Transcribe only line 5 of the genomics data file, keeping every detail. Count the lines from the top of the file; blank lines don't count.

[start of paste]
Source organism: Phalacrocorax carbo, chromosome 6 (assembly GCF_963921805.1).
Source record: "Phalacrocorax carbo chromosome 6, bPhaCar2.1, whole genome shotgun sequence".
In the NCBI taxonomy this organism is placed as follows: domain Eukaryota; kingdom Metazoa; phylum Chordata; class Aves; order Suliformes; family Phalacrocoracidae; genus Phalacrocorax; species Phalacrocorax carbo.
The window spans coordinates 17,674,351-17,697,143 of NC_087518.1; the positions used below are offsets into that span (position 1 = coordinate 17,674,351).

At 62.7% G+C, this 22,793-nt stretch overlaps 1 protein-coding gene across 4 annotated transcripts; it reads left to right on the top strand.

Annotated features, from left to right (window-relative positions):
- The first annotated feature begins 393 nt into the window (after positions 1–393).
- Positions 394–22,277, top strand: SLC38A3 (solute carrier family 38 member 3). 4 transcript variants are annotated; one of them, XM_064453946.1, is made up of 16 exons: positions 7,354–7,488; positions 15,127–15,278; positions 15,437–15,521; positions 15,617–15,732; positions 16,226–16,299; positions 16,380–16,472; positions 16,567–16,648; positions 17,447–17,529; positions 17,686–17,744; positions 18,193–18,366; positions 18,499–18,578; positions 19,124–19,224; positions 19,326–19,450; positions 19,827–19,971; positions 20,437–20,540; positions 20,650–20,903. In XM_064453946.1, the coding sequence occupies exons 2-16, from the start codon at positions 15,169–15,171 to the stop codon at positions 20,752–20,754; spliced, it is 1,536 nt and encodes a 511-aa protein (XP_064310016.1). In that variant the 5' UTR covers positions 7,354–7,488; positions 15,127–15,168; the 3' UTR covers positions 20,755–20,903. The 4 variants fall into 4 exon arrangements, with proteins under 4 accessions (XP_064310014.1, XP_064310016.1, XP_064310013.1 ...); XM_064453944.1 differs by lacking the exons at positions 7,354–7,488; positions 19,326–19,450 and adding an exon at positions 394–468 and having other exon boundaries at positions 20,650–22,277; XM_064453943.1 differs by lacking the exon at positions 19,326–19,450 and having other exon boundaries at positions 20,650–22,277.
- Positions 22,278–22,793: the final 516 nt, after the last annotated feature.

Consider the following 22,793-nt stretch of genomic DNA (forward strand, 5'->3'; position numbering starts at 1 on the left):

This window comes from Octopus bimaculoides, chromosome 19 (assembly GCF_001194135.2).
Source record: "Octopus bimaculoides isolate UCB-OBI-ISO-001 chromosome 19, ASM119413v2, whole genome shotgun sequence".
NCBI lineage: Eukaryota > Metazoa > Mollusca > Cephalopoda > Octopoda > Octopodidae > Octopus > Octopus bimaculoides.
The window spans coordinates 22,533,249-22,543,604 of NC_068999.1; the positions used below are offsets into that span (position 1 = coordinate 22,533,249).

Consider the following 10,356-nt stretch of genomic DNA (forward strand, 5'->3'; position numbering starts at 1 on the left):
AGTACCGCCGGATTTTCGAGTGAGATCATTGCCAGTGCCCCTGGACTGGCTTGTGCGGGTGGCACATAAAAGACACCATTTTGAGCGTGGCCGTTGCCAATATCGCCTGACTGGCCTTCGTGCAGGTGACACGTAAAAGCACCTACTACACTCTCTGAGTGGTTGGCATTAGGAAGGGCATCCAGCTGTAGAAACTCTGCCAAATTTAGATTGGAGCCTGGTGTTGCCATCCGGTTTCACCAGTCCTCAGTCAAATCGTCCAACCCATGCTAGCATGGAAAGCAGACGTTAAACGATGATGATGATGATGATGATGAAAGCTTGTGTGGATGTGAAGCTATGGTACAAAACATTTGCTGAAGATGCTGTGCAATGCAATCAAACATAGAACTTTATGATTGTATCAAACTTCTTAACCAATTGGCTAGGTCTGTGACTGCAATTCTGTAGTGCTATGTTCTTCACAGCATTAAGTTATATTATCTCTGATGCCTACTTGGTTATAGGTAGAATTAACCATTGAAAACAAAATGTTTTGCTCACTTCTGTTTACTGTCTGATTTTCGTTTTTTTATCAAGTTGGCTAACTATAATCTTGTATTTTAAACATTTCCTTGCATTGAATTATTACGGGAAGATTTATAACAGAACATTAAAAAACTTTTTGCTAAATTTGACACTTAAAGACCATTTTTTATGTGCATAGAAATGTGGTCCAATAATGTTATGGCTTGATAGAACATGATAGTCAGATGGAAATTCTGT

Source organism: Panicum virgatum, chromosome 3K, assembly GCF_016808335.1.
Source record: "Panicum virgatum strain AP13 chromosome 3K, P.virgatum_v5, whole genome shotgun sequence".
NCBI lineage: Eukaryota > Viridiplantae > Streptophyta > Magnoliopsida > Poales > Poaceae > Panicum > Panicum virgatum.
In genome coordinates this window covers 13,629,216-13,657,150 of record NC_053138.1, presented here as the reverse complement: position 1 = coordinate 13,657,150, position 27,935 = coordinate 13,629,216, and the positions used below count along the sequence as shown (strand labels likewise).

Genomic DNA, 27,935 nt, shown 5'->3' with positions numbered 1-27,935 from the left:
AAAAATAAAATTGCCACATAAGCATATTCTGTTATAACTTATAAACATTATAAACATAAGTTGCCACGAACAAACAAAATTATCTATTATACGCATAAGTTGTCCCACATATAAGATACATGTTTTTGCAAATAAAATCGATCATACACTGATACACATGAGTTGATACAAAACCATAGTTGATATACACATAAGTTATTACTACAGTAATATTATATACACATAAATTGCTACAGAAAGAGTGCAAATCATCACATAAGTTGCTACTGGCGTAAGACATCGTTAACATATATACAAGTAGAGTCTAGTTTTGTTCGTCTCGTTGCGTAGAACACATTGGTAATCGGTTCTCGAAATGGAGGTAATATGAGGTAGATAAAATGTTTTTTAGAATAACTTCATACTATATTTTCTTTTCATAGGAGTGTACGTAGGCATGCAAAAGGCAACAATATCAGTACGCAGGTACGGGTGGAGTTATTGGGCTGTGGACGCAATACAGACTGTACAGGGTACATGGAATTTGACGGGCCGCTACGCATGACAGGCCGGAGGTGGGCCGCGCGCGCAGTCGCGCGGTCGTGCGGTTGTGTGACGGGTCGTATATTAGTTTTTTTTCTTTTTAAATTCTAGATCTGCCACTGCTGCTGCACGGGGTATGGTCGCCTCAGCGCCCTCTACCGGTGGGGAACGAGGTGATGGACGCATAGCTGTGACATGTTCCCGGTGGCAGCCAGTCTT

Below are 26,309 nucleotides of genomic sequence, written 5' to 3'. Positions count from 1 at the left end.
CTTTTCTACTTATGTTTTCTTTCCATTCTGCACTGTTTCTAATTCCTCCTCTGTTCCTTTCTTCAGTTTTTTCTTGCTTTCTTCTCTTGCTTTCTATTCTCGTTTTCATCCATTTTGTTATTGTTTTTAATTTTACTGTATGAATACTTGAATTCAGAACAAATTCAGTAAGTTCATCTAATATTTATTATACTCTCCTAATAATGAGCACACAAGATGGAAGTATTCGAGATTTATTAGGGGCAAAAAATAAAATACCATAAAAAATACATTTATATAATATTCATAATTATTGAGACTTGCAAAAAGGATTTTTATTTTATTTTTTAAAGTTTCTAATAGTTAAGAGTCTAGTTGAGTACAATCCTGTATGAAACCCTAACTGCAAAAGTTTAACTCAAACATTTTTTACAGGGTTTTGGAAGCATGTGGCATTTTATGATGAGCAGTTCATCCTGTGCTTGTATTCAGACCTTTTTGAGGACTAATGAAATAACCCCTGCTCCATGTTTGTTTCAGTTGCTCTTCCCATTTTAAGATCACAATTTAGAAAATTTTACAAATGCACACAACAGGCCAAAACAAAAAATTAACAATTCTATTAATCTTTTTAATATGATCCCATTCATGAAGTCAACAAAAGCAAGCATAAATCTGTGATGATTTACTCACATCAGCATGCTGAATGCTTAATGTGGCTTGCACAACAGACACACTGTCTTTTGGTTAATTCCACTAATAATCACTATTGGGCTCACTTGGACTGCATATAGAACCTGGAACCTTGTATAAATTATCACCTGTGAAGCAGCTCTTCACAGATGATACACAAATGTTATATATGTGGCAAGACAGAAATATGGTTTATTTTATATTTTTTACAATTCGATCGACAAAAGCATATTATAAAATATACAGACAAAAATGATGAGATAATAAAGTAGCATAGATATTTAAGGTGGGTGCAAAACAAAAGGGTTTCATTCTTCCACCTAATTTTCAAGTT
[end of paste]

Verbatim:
At 62.7% G+C, this 22,793-nt stretch overlaps 1 protein-coding gene across 4 annotated transcripts; it reads left to right on the top strand.